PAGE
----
An Unexpected World Turkey Slam

An Unexpected World Turkey Slam
J.J. Reich completed the NWTF World Slam on March 20, 2017, by harvesting this beautiful Ocellated wild turkey in Campeche, Mexico. (Photo courtesy of J.J. Reich)

Often, great hunting quests are completed after meticulously detailed plans are laid out; other times, such memorable experiences happen in a relatively unexpected fashion

Sometimes, the most memorable hunting experiences in life are the ones that happen somewhat unexpectedly.

Take for instance the recent World Slam of turkey hunting J.J. Reich, Communications Manager for Federal Premium Ammunition, completed on March 20, 2017, in Campeche, Mexico.

Originally, Reich's goal was to simply test and promote some new turkey hunting shotgun loads and experience some enjoyable hunting, not necessarily to complete a difficult-to-achieve World Slam.

But when trips to Florida and Mexico occurred in 2015 – to help introduce Federal's new 3rd Degree turkey load – the idea of a World Slam was birthed.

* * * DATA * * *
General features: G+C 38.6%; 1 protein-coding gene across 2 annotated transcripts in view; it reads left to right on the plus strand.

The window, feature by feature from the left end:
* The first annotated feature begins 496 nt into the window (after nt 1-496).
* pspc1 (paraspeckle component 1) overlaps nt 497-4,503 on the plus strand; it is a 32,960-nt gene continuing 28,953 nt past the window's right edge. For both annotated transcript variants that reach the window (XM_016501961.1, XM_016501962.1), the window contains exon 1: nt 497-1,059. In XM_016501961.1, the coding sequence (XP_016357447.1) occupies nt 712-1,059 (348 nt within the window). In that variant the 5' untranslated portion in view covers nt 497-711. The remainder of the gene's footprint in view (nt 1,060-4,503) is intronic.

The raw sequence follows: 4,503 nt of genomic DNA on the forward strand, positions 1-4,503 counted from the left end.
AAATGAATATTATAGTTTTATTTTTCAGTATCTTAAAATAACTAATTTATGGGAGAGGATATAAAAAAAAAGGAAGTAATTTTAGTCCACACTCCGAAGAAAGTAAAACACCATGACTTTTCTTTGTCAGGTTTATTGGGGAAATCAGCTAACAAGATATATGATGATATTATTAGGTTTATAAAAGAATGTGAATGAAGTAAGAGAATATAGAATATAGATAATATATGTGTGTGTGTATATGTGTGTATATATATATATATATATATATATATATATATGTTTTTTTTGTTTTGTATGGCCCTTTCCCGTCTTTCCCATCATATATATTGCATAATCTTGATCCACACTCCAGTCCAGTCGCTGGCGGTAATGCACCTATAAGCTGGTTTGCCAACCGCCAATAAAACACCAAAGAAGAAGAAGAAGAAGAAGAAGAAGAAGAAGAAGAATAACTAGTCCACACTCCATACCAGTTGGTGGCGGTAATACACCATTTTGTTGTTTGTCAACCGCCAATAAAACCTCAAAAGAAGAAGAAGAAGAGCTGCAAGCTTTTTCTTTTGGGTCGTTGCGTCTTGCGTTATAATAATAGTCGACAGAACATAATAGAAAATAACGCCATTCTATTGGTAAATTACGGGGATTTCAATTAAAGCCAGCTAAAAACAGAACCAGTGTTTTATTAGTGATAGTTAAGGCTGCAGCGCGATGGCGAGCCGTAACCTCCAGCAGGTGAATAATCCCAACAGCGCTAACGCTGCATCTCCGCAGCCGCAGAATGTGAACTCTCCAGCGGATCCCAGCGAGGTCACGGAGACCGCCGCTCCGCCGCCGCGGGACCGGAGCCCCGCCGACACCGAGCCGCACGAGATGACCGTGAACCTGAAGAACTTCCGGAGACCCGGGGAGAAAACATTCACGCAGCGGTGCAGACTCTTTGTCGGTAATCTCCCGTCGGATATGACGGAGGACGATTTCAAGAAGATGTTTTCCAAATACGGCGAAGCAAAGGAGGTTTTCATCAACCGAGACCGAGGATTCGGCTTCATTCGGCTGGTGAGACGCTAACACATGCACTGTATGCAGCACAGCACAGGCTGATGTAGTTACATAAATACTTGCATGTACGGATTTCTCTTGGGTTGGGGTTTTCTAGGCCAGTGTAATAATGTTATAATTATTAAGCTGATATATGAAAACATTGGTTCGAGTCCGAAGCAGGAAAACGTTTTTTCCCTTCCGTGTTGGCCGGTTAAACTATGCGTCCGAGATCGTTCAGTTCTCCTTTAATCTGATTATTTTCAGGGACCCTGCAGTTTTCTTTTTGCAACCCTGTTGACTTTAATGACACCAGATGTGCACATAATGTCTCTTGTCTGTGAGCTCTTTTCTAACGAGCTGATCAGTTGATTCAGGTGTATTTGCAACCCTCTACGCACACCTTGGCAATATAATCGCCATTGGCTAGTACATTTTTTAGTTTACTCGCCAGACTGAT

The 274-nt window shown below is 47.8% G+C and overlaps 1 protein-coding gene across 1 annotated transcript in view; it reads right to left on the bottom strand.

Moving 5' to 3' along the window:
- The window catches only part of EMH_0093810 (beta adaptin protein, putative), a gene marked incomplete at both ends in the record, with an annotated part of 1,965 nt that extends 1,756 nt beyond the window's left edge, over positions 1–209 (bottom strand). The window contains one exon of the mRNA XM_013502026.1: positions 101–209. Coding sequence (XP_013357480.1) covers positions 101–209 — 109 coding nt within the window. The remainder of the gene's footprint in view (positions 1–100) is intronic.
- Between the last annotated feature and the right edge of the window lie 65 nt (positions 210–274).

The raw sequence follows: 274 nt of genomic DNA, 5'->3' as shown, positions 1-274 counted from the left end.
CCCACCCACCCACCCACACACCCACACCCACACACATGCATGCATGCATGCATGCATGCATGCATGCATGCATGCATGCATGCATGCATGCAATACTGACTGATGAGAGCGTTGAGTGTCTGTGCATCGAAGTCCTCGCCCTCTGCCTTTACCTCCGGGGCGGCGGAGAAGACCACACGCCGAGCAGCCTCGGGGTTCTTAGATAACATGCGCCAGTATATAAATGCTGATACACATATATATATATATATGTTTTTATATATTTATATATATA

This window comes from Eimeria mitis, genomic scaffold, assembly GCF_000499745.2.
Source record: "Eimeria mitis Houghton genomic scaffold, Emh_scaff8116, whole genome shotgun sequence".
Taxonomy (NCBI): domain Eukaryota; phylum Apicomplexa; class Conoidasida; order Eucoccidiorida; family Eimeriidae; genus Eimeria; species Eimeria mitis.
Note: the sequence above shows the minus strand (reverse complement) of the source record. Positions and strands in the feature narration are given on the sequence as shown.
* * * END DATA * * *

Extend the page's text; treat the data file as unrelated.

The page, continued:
NWTF Turkey Slams

An Unexpected World Turkey Slam
Eastern turkey harvested in Wisconsin
(Photo courtesy of J.J. Reich)

Die-hard turkey hunters – especially the ones willing to travel all over the U.S. and beyond – are intimately familiar with the term “slam.” The National Wild Turkey Federation (NWTF) recognizes several slam accomplishments, all of which test a hunter’s skills, sometimes over a period of years, at other times in a single season, all depending on time, money, skill and determination.

In simple terms, a Grand Slam is harvesting a turkey from each of the four primary U.S. subspecies, the Eastern, the Merriam’s, the Rio Grande, and the Osceola.

For a Royal Slam, add in the Gould’s wild turkey, found primarily in Northern Mexico.